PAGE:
Friday, November 30, 2012

Teaching My Own: Christine Mitchell

So yesterday, I was chatting with my friend, Christine, about the idea of homeschooling her three young children, and she made this innocent comment:

...sometime you'll have to tell us all about how the hubby feels/felt about homeschooling, because mine would...yeah. :D

She brings up a good point. It's one thing if your grandmother or neighbor or dentist office receptionist thinks you're a nut job for homeschooling your kids. But what if your husband does not share your passion for teaching your own?

That's an interesting question, and I'll respond to it in my next post, but first I want to tell you about the wild irony that surrounds this situation:

Christine is one of the best things that ever happened to my daughters and me in our homeschooling lives.

* * * * * 

Let's flash back about ten years to the day my girls enrolled in a special school-for-homeschoolers.

{Don't worry - I'll explain that contradiction later in this series on Teaching My Own.}

On our first day at this resource center, we wandered down a hallway full of classrooms and lab spaces until we stopped at the open doorway with a sign that read, "Interactive Project Collaborative." Inside, we found about twenty kids and a handful of parents, busily and happily playing open-ended games on computers, taking photos for stop-motion movies, working in journals, and making cool stuff with a variety of building sets. My eyes moved over this amazing mass of interested, occupied, incredibly self-directed learners, in search of a teacher. Eventually, I discovered a young woman, sitting at a desk in the far corner of the room, chatting with two kids while putting the finishing touches on a giant LEGO model of a diamond engagement ring.

And that is how I met Christine Mitchell.

Over the next few years, Christine earned her place on the Streicher Short-List of Most Influential and Inspirational Adults in Our Homeschooling Journey. Here's why:

Her personality is easy-going and approachable; kids are naturally drawn to her. On the shy side, but filled up to the brim with spunk, Christine has the ability to tame wild-and-woolly fifth grade boys, while also making the most tender-hearted kindergartner feel safe. My gentle little fourth-born is proof of the latter - in traditional classrooms, this delicate flower wilted under strict regimes and more assertive classmates. But under Christine's care, she bloomed.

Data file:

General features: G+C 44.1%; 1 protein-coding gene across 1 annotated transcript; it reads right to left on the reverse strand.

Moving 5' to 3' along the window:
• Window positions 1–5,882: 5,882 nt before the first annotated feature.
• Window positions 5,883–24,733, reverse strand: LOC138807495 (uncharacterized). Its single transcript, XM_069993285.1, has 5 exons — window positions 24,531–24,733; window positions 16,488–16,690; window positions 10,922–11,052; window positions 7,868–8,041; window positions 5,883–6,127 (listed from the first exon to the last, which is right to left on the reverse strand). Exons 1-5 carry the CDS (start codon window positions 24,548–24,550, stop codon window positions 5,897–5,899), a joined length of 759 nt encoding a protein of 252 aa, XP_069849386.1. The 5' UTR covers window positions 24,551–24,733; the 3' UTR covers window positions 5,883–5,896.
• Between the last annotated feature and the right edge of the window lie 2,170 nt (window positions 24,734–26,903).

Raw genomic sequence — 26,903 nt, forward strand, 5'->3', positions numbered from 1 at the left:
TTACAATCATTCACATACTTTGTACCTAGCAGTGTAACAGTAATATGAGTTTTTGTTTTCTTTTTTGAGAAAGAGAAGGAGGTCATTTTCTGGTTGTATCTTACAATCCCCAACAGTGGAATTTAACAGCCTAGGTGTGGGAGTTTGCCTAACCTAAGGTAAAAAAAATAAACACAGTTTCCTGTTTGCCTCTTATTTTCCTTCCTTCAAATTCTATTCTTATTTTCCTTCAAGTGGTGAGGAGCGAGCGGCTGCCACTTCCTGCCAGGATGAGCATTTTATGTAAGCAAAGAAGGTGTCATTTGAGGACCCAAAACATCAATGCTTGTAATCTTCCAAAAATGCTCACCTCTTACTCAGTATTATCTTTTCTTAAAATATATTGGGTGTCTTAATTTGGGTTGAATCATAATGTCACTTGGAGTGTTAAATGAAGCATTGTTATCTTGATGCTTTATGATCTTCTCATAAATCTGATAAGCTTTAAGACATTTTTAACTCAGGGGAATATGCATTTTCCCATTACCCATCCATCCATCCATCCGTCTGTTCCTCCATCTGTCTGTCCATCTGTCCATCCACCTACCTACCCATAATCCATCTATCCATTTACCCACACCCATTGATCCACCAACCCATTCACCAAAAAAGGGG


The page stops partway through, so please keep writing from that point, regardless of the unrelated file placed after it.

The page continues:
Because of her own quirky creative energies and anything-goes artistic flair, kids feel free to experiment with their own imaginations. You want to make a collage out of plastic baby doll arms, create a printed fabric featuring dentures, or build a robot that can make a peanut butter and jelly sandwich? Not only will Christine support your vision, she's probably already done it herself.

Even in a free-wheeling, anything-goes environment, she knows how to set up systems that encourage kids to do the right thing. Using badges to manage crowd control in her highly visited lab, apprentice programs to encourage bigger kids to look out for younger users, and teen internships to give older kids a chance to lead, Christine found ways to gain cooperation and spread enthusiasm for her increasingly popular workspace.

Despite her own tender age and lack of experience as an educator at the time, Christine instinctively understood child-led, experimental, experience-based learning. We all called her a teacher, but Christine's leadership was much more about creating an interesting physical space and an inviting social environment, and then getting out of the way to let kids work.

* * * * *

It goes without saying that Christine's influence left its mark on all four of my daughters. But her guidance had special consequences for two of my kids:

Christine noticed and nurtured my second-born's passion for visual art, for color, for drawing and painting. By the time she was twelve, my daughter began to dream of attending the University of Washington to study art, just like Christine had done. And you know what? My daughter made that dream came true. Many other people supported her in the long journey toward the UW and her art degree, but Christine was the first.

Under Christine's leadership, the IPC lab was a place where girls and boys could engage together in tech-ish ways. My youngest daughter grew up playing with boys in the lab every day, beating them at computer games and building LEGO creations that made them drop their jaws in amazement. She has gone on to pursue her dreams in the world of math and science, and I give Christine a lot of the credit for my fourth-born's determination to not only succeed in male-dominated studies, but to beat them soundly at their own game.

* * * * *

So it is with considerable irony and nostalgia that I am now having conversations with Christine about homeschooling. The great wheel of life has turned, and she is now the full-time mommy with her own little mob of school-age youngsters, considering the best ways to unlock their potential and make their dreams come true.

And tomorrow I will tackle her important question about daddies and homeschooling. 

No comments:

Post a Comment

Please comment...I'd love to hear from you!